Marking its biggest one-day gain since December 2018, shares of e-commerce and cloud-computing company Amazon.com (NASDAQ: AMZN) jumped on Monday, rising 7.9% by the time the market closed. The stock’s move higher was fueled by a combination of overall optimism for tech stocks as well as several analysts’ decisions to boost their 12-month price targets for shares.
Are these analysts onto something? Is Amazon stock really a buy at this level, even after soaring more than 60% over the past 12 months?
Image source: Getty Images.
The path to $3,800
No wonder Amazon shares traded sharply higher on Monday. Three analysts lifted their 12-month price targets for Amazon stock by $700 or more. One analyst expects shares to climb to $3,350 and the other two are targeting $3,800 within 12 months. All three of the analysts have buy ratings for the stocks.
The common theme between the two analysts with a $3,800 price target for Amazon stock is an expectation for accelerated momentum in e-commerce in a post-COVID-19 era. The analysts seem to be convinced that the tailwind driving e-commerce sales amid lockdowns will continue — at least in some fashion — beyond Q2.
Of course, Amazon wasn’t hurting before social restrictions drove more demand for e-commerce. Total 2019 sales rose 20% year over year to $280.5 billion. Adjusting for currency headwinds, sales would have been up 22% year over year.
However, helped by lockdowns toward the end of Q1 that prompted many consumers to turn to e-commerce for essential items, growth accelerated in Q1. Total sales rose 26% year over year during the period. Analysts, on average, are expecting more elevated sales growth in Q2, forecasting a 28% year-over-year jump. For the full year, the consensus view is for 24% sales growth.
Buy, sell, or hold Amazon stock?
Are shares of Amazon as compelling as these analysts suggest?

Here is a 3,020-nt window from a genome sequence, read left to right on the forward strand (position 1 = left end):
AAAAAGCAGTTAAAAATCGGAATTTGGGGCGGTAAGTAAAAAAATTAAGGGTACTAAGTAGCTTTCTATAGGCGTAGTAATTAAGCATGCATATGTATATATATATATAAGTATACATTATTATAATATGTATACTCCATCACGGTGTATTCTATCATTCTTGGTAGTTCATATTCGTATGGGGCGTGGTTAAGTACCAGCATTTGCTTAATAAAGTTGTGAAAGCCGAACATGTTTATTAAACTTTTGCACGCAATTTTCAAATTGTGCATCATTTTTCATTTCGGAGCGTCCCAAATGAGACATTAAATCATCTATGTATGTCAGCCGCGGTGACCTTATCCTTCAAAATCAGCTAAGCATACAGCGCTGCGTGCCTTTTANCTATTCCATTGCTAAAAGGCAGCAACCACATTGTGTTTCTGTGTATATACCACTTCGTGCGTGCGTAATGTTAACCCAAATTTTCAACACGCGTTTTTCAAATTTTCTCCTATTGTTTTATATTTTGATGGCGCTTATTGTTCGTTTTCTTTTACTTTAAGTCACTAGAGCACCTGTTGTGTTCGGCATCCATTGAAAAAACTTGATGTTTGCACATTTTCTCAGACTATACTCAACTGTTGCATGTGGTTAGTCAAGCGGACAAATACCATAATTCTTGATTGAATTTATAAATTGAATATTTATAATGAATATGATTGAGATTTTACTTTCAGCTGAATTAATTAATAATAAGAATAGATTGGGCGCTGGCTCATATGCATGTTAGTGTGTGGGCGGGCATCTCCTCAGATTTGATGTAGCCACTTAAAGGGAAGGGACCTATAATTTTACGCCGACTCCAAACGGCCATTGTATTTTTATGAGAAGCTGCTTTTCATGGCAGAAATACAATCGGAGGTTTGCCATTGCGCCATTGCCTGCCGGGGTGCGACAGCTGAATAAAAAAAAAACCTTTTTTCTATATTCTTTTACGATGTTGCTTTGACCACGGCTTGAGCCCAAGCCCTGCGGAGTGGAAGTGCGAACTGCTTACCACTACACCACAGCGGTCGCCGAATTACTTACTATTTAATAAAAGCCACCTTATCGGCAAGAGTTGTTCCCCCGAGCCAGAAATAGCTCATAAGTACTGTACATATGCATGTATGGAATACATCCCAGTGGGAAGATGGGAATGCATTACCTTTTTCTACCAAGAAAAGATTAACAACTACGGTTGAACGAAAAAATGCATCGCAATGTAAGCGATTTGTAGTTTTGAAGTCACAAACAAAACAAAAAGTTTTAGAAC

Investors should be cautious about investing in the stock after its huge run-up over the past twelve months. Sure, shares should trade at a premium valuation due to the company’s dominance in both e-commerce and cloud computing, as well as management’s history of impressive execution when it comes to capitalizing on growth opportunities. But Amazon has a price-to-earnings ratio of more than 150. This means the stock’s current valuation already prices in both substantial sales growth and margin expansion for years to come.
Image source: Amazon.com.
This doesn’t mean current Amazon shareholders should rush to sell this growth stock. Given the underlying company’s strong performance and continued robust prospects for e-commerce and cloud computing, there’s a good chance that investors can earn a decent return on the stock if they hold for the long haul. But there may not be enough margin of safety at this price to justify a new investment into the stock.
Perhaps investors should take MKM Partners analyst Rohit Kulkarni’s advice. Though he has a 12-month price target of $3,350 for Amazon shares, he urges that investors only buy into the stock on dips.
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John Mackey, CEO of Whole Foods Market, an Amazon subsidiary, is a member of The Motley Fool’s board of directors. Daniel Sparks has no position in any of the stocks mentioned. The Motley Fool owns shares of and recommends Amazon and recommends the following options: short January 2022 $1940 calls on Amazon and long January 2022 $1920 calls on Amazon. The Motley Fool has a disclosure policy.
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